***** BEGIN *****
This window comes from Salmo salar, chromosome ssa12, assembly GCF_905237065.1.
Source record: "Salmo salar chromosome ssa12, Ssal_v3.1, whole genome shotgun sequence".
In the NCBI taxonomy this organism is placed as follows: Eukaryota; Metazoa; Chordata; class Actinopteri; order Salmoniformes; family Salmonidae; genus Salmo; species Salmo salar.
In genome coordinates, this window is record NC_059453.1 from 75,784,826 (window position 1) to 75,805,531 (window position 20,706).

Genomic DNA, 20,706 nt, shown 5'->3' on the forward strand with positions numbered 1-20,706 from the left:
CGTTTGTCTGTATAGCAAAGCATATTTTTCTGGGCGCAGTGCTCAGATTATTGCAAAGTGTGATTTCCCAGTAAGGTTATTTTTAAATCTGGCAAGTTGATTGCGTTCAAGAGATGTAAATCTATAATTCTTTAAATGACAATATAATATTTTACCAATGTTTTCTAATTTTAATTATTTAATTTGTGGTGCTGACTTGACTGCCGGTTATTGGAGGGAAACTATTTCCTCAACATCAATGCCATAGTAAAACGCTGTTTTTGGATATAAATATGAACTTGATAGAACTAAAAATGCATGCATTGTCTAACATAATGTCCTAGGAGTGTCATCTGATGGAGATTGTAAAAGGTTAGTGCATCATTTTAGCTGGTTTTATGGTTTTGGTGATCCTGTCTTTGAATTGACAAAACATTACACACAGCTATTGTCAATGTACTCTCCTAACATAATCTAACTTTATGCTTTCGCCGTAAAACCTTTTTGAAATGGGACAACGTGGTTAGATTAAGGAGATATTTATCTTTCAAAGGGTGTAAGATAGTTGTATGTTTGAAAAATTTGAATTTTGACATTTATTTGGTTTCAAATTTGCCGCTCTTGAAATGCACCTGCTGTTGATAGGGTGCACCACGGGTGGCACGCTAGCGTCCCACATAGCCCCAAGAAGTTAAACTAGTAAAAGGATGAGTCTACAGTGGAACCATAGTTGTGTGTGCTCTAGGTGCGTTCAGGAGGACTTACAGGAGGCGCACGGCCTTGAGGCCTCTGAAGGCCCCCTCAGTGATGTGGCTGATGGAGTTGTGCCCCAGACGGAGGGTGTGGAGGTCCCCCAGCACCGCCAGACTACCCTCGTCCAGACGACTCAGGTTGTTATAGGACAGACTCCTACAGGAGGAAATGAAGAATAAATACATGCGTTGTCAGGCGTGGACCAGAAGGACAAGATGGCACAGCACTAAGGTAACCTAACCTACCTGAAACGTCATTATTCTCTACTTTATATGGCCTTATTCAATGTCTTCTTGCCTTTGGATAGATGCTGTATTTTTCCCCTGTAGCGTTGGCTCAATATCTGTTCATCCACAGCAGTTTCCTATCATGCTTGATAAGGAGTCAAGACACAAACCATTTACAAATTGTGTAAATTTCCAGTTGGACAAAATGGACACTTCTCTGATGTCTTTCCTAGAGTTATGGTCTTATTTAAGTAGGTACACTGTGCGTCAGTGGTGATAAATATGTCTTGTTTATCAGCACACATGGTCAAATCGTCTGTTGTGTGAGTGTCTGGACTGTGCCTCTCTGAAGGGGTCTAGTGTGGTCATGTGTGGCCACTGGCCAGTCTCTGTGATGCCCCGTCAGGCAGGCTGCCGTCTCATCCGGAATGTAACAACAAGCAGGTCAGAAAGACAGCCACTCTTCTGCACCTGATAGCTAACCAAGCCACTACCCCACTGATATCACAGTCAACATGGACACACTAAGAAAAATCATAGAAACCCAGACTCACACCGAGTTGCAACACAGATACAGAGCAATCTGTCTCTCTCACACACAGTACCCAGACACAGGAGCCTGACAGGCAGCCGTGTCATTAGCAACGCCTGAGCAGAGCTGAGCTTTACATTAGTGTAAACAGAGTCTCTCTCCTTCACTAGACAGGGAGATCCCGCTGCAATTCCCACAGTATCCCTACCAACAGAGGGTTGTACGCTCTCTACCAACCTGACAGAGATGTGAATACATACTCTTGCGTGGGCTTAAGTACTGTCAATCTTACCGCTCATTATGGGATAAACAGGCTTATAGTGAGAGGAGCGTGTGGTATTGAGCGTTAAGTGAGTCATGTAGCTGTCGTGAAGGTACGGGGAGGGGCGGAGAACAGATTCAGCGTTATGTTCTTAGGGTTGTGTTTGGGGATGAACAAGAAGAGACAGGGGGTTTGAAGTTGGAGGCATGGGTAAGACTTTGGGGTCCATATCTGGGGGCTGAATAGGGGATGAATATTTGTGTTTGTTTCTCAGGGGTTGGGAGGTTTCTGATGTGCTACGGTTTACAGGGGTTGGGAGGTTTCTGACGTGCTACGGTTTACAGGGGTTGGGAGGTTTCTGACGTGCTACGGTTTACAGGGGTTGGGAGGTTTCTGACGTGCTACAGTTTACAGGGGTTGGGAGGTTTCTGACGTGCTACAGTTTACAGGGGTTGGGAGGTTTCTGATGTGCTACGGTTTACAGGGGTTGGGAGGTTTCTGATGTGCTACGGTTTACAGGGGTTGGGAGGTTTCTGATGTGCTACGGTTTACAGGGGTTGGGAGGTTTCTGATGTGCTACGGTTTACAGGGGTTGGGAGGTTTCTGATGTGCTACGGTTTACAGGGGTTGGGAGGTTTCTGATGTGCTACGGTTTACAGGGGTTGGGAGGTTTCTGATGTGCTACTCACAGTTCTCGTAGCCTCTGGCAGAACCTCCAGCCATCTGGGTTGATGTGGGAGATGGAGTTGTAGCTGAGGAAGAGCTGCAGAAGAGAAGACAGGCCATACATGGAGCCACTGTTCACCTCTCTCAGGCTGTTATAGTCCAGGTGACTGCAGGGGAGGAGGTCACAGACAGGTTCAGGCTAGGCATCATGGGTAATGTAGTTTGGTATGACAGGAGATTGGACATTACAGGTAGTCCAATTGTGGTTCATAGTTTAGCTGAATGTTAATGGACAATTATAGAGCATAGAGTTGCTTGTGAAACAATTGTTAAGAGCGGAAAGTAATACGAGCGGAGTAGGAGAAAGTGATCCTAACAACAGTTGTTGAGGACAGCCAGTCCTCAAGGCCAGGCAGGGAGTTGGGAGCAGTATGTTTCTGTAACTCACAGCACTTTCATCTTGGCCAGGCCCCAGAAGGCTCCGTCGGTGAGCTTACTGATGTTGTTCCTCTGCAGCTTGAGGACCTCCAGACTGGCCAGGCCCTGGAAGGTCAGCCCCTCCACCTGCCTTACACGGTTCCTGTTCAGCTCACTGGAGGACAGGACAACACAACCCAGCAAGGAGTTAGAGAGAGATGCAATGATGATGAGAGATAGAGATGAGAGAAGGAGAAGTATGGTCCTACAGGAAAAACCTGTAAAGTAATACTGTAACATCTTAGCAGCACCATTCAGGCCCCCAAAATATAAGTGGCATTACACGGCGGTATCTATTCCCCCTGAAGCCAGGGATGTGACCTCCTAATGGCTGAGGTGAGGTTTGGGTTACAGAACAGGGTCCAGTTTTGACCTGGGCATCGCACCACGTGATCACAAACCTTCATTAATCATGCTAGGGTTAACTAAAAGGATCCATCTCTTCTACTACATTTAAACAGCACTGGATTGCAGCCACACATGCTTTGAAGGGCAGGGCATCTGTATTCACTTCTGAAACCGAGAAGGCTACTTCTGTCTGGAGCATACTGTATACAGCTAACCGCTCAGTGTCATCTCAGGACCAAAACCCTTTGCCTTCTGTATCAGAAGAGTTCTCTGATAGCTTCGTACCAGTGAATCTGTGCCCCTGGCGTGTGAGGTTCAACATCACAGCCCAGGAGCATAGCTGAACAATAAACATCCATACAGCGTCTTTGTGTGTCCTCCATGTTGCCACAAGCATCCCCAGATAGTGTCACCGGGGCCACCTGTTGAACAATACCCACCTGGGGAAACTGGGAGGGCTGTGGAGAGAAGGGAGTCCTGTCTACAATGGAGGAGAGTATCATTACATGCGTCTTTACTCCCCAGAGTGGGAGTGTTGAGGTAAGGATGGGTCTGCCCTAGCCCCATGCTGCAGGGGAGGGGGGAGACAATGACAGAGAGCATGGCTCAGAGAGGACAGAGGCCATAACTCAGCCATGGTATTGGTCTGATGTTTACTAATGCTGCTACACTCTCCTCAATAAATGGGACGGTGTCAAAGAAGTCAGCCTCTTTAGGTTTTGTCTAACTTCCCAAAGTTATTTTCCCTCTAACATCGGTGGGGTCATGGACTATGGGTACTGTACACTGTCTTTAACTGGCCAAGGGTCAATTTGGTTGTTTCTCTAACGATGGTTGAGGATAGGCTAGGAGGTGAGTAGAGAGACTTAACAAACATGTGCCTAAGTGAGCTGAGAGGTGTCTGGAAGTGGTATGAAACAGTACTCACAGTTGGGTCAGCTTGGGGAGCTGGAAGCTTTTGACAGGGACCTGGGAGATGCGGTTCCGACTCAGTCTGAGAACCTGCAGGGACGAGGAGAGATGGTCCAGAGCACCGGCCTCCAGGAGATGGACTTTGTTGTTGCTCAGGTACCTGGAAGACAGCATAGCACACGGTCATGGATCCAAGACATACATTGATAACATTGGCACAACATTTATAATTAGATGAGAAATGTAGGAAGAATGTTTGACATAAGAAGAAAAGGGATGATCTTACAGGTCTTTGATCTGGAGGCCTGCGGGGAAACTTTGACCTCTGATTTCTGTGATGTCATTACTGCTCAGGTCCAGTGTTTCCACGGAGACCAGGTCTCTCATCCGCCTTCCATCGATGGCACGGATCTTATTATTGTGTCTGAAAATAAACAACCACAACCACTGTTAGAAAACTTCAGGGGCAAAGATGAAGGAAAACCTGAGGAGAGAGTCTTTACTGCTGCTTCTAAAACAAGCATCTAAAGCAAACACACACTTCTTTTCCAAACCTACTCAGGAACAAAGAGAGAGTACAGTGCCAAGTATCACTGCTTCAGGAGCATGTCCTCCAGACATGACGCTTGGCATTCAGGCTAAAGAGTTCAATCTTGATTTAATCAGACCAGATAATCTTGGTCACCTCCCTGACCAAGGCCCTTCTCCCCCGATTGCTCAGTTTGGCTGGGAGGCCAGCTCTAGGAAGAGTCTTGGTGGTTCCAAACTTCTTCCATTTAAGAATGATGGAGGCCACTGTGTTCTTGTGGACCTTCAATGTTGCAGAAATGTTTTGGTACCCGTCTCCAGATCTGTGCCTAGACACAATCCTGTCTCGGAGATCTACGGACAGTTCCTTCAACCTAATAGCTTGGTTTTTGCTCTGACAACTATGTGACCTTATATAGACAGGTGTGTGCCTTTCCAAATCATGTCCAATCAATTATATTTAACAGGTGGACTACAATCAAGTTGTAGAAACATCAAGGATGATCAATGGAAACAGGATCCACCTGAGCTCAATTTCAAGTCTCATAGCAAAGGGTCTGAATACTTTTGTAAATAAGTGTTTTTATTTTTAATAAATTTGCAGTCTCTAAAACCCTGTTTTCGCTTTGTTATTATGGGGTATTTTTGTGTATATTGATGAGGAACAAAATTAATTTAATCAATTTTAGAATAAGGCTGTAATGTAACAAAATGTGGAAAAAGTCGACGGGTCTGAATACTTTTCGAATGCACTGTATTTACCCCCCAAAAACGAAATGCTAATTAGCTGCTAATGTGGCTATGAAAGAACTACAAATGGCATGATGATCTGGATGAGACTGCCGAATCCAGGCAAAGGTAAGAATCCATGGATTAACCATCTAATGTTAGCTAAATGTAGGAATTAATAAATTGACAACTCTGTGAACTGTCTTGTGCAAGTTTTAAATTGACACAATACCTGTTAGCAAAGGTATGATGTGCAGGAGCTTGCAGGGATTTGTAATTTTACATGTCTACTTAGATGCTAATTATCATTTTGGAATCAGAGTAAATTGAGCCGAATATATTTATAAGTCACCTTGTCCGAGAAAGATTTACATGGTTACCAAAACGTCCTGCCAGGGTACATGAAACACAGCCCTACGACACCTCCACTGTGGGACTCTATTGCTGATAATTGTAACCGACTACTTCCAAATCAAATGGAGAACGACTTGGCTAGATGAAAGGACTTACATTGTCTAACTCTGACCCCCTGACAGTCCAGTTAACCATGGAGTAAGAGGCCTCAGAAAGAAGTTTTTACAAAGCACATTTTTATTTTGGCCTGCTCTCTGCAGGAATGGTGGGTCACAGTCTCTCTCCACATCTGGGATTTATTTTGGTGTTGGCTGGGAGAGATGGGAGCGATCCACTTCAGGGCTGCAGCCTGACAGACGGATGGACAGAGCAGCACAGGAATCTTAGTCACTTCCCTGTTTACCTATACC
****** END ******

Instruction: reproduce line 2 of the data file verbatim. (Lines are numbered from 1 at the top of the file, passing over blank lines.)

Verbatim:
Source record: "Salmo salar chromosome ssa12, Ssal_v3.1, whole genome shotgun sequence".